I SPENT SEVERAL MONTHS foolishly forgoing my regular massages. This came with a price—namely, some serious pain issues after my LMT worked out the kinks and knots I had neglected for so long. It was bad, people. So bad, I had to skip a concert I had just bought tickets for. So bad, I was unable to turn my neck without pain, or shrug, or really do much of anything that required movement.

I knew I had stumbled into a new territory of pain, because a vape session with some high-THC indica gave me scant relief. As I don't tolerate opioids or most any painkillers terribly well, I was considering a megadose of edibles when I recalled receiving a product sample that seemed designed for just this occasion: a THC-infused pain patch.

To be clear, I'm not talking about duct taping an eighth of bud to your body. (But in the interest of seeing someone actually do this, by all means, give it a whirl. Try affixing it to your forehead. Send me a photo so I can make sure you are doing it properly.)

No, I'm talking about the Synergy Skin Worx pain patch. This locally produced item comes to us from Bud (no, really) and Mandy Seybert.

"After running dispensaries and seeing how much people needed a different way to use cannabis to manage and ease pain," says Mandy, "we developed the pain patch with the assistance of a doctor and chemist. We found that we were able to control the delivery rates of the cannabis to the bloodstream, and that we were actually getting a 95 percent absorption rate, which was fantastic compared to other delivery rates of using cannabis such as edibles, smoking, and vaping.

"Now, with that being said, the first patches we made were WAAAY too strong," she continues, "and God bless all of our testers that we did our clinical trials with." (Side note: If you have a canna product that you're worried is "waaay too strong," please just drop it off at the Mercury offices and we'll test it out for you.)

Seybert adds, "We test all of our patches with in vitro testing [cadaver skin] to see the delivery rates along with the longevity of the time release. We discovered that after 24 hours, the delivery system did gradually drop. The patch can last for 48 hours, but the rate of delivery cuts from 95 percent to as low as the 70 percent mark."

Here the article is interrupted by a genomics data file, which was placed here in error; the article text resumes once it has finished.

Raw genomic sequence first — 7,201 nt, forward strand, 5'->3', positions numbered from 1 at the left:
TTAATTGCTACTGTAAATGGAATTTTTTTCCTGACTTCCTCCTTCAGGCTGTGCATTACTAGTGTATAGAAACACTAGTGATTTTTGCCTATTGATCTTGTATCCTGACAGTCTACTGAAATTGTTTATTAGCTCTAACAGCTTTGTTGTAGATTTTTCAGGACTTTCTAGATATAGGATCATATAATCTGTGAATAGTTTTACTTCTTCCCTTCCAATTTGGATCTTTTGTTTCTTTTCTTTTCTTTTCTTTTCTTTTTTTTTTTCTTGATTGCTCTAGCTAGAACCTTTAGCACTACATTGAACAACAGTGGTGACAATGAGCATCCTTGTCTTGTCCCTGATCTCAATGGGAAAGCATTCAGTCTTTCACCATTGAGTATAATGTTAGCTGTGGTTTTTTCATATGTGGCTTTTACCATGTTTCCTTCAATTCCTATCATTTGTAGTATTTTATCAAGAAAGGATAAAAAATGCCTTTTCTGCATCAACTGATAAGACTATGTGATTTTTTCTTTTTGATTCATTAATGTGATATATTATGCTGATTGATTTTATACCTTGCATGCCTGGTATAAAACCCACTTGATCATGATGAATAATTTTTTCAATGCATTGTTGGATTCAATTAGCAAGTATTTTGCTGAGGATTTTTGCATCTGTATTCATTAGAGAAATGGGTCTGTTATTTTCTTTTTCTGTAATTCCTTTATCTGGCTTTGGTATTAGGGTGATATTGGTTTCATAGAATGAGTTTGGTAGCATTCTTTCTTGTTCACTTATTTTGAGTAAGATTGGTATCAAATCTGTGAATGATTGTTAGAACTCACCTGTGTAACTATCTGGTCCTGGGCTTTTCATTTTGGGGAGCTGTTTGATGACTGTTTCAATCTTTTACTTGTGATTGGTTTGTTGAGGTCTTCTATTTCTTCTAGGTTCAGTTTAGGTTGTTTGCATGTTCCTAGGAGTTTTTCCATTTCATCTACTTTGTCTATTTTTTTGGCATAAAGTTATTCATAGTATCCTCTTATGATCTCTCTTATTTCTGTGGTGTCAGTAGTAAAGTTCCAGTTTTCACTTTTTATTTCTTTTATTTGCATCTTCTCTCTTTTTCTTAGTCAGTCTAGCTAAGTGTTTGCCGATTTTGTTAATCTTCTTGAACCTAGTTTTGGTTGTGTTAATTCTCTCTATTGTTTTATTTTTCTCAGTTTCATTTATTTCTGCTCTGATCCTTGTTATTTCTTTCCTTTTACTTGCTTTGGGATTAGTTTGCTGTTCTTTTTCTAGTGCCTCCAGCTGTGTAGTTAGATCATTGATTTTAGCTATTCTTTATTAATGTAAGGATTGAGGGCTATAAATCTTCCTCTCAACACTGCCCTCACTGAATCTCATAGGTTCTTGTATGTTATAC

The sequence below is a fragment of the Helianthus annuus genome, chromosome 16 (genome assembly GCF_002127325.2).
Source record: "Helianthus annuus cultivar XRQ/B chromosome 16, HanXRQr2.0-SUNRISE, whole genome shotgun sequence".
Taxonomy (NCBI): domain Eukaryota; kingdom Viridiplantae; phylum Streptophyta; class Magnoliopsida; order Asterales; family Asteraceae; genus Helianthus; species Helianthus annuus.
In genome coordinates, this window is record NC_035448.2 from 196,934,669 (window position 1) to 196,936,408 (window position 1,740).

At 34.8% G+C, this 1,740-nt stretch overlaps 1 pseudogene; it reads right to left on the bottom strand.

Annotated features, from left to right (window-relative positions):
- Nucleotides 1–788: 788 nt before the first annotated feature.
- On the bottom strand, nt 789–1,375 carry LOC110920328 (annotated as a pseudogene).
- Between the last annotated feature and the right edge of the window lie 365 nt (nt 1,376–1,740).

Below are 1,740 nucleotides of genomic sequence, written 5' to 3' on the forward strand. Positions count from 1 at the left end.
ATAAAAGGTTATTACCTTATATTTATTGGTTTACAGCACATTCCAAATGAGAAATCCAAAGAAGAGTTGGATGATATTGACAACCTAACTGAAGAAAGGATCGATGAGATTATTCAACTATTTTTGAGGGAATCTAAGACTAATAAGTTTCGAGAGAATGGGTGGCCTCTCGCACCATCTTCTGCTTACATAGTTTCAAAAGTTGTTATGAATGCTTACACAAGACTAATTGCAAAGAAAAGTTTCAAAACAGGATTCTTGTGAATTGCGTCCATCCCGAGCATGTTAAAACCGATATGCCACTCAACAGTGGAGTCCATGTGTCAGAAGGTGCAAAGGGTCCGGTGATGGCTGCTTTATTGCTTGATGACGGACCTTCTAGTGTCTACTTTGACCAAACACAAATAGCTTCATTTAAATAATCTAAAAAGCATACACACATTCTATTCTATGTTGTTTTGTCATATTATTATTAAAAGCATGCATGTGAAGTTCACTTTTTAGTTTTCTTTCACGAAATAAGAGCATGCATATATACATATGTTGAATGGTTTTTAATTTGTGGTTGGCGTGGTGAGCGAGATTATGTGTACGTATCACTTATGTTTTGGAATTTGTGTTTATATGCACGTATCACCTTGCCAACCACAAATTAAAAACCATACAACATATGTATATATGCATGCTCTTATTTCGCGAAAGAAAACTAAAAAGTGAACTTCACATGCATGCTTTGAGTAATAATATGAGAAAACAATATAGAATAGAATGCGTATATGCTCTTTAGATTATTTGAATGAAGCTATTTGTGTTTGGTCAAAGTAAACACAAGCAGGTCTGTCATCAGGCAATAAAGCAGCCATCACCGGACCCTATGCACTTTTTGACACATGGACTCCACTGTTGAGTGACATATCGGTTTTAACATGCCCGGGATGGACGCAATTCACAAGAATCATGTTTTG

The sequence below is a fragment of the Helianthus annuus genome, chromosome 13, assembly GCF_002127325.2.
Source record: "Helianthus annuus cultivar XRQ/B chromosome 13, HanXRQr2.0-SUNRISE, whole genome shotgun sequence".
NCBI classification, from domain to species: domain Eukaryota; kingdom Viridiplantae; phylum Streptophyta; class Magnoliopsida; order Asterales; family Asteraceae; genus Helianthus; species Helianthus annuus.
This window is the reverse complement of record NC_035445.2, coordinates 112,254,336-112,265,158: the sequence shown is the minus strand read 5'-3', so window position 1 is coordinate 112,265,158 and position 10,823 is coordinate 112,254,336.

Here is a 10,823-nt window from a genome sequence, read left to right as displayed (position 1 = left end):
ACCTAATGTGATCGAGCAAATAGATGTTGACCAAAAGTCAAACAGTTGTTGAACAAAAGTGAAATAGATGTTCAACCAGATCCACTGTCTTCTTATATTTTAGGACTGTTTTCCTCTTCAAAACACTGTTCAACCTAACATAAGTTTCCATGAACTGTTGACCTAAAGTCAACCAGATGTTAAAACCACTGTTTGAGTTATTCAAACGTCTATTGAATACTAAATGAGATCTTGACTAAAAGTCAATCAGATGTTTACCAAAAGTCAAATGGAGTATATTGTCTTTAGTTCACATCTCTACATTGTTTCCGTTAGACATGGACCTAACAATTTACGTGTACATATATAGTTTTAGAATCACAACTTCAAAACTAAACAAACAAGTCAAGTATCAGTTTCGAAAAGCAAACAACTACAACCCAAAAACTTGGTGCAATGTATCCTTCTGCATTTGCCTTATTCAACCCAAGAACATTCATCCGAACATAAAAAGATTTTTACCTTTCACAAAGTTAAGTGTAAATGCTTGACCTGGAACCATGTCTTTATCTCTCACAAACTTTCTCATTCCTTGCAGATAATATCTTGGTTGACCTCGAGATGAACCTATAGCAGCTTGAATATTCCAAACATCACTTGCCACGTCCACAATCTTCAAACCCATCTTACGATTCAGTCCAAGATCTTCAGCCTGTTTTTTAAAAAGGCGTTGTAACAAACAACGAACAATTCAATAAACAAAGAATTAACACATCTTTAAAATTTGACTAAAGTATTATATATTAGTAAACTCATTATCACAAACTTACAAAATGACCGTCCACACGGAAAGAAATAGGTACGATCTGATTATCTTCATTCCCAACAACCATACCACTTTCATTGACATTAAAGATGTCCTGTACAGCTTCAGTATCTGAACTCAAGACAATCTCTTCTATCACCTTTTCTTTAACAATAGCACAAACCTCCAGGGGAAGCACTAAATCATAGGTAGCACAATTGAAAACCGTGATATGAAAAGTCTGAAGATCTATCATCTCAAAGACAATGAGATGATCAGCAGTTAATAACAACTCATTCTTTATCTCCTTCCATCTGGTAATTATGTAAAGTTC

The patches come in a variety of formulations and strengths: a THC patch with 70 milligrams THC; a cannabidiol (CBD) patch, which has a 1:1 ratio of 43 milligrams CBD/THC; and a high-CBD version, with a whopping 96 milligrams CBD and 20 milligrams THC. All patches are 24-hour time release, except for the high-dose CBD patch, which is 36 hours. All patches are made from fully activated, whole-plant-cannabis plant oil, which the Seyberts feel is key to their effectiveness. They are waterproof and sweatproof, and can even be cut into smaller sizes—a half patch is half strength.

The Synergy Skin Worx patches work via transdermal delivery, meaning that the active ingredients are delivered to the bloodstream through the skin. This allows the body to absorb the THC and CBD directly without having it broken down and processed by the liver, as happens with an edible. They are also not a "spot treatment" form of relief, so if you have back pain, you don't necessarily need to apply it to your back. Placing it on your arm should work just as well.

After application, users usually start to feel the effects in 45 to 60 minutes. And if the effects are not to your liking—maybe you enjoy pain, and that's just fine, you crazy diamond—you can remove the patch and the effects will diminish and cease after 45 to 60 minutes.

"Just make sure wherever you apply the patch isn't hairy, because it will hurt when removed!" Seybert cautions. This piece of great advice is something my hirsute self would love to have had before I stuck the patch on. Nonetheless, I'm proud to admit that I only let out one very manly shriek. (My girlfriend informs me there was a 20-minute period of post-patch-removal bitching, in which I mansplained just how much it hurts to have hairs pulled from your body with a sticky strip of fabric. I took her rolling eyes as gratitude for this information.)